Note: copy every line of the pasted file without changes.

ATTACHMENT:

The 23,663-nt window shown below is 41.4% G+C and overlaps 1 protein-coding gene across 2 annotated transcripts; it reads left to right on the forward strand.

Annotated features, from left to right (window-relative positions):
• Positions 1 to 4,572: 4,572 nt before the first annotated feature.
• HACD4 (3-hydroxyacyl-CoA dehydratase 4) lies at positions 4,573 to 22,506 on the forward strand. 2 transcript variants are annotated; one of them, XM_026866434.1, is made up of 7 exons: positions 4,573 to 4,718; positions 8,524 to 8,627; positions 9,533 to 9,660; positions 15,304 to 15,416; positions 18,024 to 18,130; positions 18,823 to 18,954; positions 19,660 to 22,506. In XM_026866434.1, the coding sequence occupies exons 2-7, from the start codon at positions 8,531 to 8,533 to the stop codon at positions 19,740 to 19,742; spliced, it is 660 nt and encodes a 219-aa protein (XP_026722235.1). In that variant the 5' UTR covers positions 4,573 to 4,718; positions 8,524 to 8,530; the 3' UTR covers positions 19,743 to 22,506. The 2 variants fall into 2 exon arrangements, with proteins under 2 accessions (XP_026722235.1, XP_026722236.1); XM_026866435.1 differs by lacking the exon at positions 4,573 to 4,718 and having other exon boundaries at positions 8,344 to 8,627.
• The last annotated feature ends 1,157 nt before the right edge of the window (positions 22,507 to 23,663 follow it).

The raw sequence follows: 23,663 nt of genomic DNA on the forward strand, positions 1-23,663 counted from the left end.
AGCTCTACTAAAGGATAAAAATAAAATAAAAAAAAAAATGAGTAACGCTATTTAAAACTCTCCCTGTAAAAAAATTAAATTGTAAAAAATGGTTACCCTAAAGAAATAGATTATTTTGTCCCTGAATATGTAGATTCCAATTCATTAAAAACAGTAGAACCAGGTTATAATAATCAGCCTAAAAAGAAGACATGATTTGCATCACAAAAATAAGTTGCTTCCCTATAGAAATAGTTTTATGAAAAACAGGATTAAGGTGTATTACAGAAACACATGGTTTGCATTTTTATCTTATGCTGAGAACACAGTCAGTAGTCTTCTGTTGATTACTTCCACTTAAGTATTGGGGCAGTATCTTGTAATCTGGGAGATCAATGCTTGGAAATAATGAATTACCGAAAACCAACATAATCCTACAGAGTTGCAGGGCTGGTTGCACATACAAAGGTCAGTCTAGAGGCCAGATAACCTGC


The 23,663-nt window shown below is 41.4% G+C and overlaps 1 protein-coding gene across 2 annotated transcripts; it reads left to right on the forward strand.

Annotated features, from left to right (window-relative positions):
• Positions 1 to 4,572: 4,572 nt before the first annotated feature.
• HACD4 (3-hydroxyacyl-CoA dehydratase 4) lies at positions 4,573 to 22,506 on the forward strand. 2 transcript variants are annotated; one of them, XM_026866434.1, is made up of 7 exons: positions 4,573 to 4,718; positions 8,524 to 8,627; positions 9,533 to 9,660; positions 15,304 to 15,416; positions 18,024 to 18,130; positions 18,823 to 18,954; positions 19,660 to 22,506. In XM_026866434.1, the coding sequence occupies exons 2-7, from the start codon at positions 8,531 to 8,533 to the stop codon at positions 19,740 to 19,742; spliced, it is 660 nt and encodes a 219-aa protein (XP_026722235.1). In that variant the 5' UTR covers positions 4,573 to 4,718; positions 8,524 to 8,530; the 3' UTR covers positions 19,743 to 22,506. The 2 variants fall into 2 exon arrangements, with proteins under 2 accessions (XP_026722235.1, XP_026722236.1); XM_026866435.1 differs by lacking the exon at positions 4,573 to 4,718 and having other exon boundaries at positions 8,344 to 8,627.
• The last annotated feature ends 1,157 nt before the right edge of the window (positions 22,507 to 23,663 follow it).

The raw sequence follows: 23,663 nt of genomic DNA on the forward strand, positions 1-23,663 counted from the left end.
AGCTCTACTAAAGGATAAAAATAAAATAAAAAAAAAAATGAGTAACGCTATTTAAAACTCTCCCTGTAAAAAAATTAAATTGTAAAAAATGGTTACCCTAAAGAAATAGATTATTTTGTCCCTGAATATGTAGATTCCAATTCATTAAAAACAGTAGAACCAGGTTATAATAATCAGCCTAAAAAGAAGACATGATTTGCATCACAAAAATAAGTTGCTTCCCTATAGAAATAGTTTTATGAAAAACAGGATTAAGGTGTATTACAGAAACACATGGTTTGCATTTTTATCTTATGCTGAGAACACAGTCAGTAGTCTTCTGTTGATTACTTCCACTTAAGTATTGGGGCAGTATCTTGTAATCTGGGAGATCAATGCTTGGAAATAATGAATTACCGAAAACCAACATAATCCTACAGAGTTGCAGGGCTGGTTGCACATACAAAGGTCAGTCTAGAGGCCAGATAACCTGC